Mayer says Google monitors the blogosphere through their own statistics as well as outside sources - what customers like definitely determines choices. Morrison says that magazine publishers have done the same thing for years - monitoring customer preference between covers, for instance.

Jillian from Redbook asked about the breakdown between "the art and the science of predicting audience readiness" for such things as personalized pages, mobile, applications like

Mayer says that they look at growth - month-to-month growth on the Web is usually two-three percent. Some products they launched they saw five percent growth. Hot products like Youtube and Google Video are growing about 25-30 percent a month - very hot. Anything under ten percent is cause for concern.

Kim Pearson asks whether or not they're paying attention to the research in artificial intelligence and gaming, and what impact it has on search. Mayer says artificial intelligence will impact breakthroughs in search. She explained ways that spelling errors in searches are aggregated and correct alternatives are produced based on this. Lisa asked how many languages they can do this in. Mayer says that has volunteer translators from around the world, letting people sign up online to offer their services. They provide translations and can correct each other (a niche social networking volunteer corps?). Google offers spelling correction in fifty languages.

Question: How have changes impacted working with advertisers. Fine says she's out in the market a lot and finds that advertisers are more interested than ever in the word "integration" and clients are looking at them to be more "solution-driven". The expectation on all of them from people buying media is that their need for solutions will be addressed, because the tools are there to do so. The concept of the sales processes as recently as five years ago was still pitch-, not solution-based. Those days are gone. Asset-rich organizations have to provide results to clients.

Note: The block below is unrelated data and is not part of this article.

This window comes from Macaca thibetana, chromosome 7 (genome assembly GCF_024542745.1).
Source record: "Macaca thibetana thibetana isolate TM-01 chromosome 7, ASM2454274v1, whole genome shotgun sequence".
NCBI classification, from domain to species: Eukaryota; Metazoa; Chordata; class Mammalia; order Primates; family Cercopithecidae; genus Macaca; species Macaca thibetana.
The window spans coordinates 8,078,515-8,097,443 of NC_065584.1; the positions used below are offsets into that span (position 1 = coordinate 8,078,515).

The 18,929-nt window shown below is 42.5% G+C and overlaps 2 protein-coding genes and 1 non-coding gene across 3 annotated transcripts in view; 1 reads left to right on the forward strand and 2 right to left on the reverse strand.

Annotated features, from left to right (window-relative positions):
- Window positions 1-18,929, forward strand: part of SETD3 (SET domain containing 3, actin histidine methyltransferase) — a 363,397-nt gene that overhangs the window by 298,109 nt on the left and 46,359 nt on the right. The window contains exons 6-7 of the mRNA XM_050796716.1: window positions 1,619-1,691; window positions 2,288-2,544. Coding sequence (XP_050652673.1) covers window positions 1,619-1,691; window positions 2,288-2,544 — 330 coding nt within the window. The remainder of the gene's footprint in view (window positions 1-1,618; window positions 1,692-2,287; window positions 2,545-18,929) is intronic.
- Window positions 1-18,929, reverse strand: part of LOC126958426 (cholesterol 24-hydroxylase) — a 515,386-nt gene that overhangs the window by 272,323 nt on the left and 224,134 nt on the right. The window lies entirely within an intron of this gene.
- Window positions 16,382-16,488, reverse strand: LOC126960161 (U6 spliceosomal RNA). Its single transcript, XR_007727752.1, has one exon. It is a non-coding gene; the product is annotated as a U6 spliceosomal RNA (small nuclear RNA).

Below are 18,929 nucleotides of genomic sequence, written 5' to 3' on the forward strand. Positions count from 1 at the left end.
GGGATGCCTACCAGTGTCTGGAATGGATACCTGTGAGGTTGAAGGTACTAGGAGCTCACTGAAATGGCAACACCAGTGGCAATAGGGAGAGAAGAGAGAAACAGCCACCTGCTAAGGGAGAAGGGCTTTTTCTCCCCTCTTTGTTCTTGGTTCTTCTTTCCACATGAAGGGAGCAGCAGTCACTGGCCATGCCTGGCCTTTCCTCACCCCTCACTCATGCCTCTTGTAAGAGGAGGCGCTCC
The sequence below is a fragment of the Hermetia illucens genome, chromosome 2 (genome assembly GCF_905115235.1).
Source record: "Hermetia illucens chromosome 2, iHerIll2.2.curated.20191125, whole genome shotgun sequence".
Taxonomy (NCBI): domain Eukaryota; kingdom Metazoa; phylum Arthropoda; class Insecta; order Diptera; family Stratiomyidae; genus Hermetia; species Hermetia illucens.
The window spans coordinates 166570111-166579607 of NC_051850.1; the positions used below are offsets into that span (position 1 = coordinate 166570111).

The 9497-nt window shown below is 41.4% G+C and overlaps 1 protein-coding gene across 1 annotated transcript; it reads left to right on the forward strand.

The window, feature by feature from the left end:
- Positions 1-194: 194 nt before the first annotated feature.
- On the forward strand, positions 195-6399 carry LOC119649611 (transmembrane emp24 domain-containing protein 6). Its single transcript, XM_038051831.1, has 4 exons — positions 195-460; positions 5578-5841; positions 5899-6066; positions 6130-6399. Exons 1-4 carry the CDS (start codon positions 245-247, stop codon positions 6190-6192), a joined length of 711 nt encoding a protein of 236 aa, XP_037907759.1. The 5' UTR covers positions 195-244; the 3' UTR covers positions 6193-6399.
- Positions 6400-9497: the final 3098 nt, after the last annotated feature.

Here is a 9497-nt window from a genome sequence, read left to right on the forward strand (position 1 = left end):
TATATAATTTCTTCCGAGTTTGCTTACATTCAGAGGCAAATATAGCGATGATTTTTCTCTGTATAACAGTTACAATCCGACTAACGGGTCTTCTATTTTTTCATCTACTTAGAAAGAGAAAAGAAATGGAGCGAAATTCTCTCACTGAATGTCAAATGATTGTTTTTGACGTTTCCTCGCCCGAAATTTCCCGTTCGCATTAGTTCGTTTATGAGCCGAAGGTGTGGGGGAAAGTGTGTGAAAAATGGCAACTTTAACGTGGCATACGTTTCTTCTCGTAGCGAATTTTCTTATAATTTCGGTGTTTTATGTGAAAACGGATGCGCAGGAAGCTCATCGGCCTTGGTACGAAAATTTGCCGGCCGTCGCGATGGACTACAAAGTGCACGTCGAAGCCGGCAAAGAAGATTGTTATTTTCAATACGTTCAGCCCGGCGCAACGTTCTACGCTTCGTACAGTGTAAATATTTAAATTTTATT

Morrison says she wants to have relationships with advertisers. As an editor she has the opportunity to suggest product innovations now. She doesn't run a magazine, she "creates a tribe of people." She knew she could take a 102-year old magazine with a stodgy reputation and spice it up. Women wanted to have passionate conversations about what they wanted their lives to be, and she wants to provide it in her magazine. The editors can start the partnership with advertisers and find value for readers as well as revenue for advertisers.

Little says it's a lot different for a news organization. It's a fun time for ad integration and innovation.

Question from the audience: what is the future for user generated content on sites like these? Women who are writing, starting businesses - how can our content get on their site?

Fine says iVillage is aggregating content now. If writers can find a receptive audience in health and lifestyle, there is a chance.

Little says half of 50 blogs at WPNI are written by non-employees. She wants to have more content like that on her site. She is open to that. When Morrison relaunches, they have two layers of user-generated content. Readers can share their experiences.

Lisa wants to ask one more question: they are educating advertisers everyday, as users are educating all of them. Where will they be in one-two-three years?

Mayer says Google is interested in changing the paradigm for people...storing information at Google instead of on personal computers. It all lives online and can be accessed from any computer as long as it's online. Their vision is around fueling user-generated content, becoming more portable.

Fine says her dream is when looking at the power iVillage has had for American women, the intense loyalty of readers - and the strength of UK site, she has high hopes for global expansion.

Little hopes to continue publishing news and information. As newspaper print audience decreases, she wants to keep generating interest to keep newsgathering alive and well.

Morrison hopes to see the perception of Redbook renewed - for women who are reinventing what it's like to be a grownup. There are a hundred ways to live our lives now - there is no one path.

This was the perfect end statement to a perfectly inspiring conference - like anyone could expect less from Blogher! Thanks to Elisa, Jory and Lisa for keeping the wheels turning, and can't wait to see so many more of you in Chicago in July!/

Laurie blogs here! Come visit!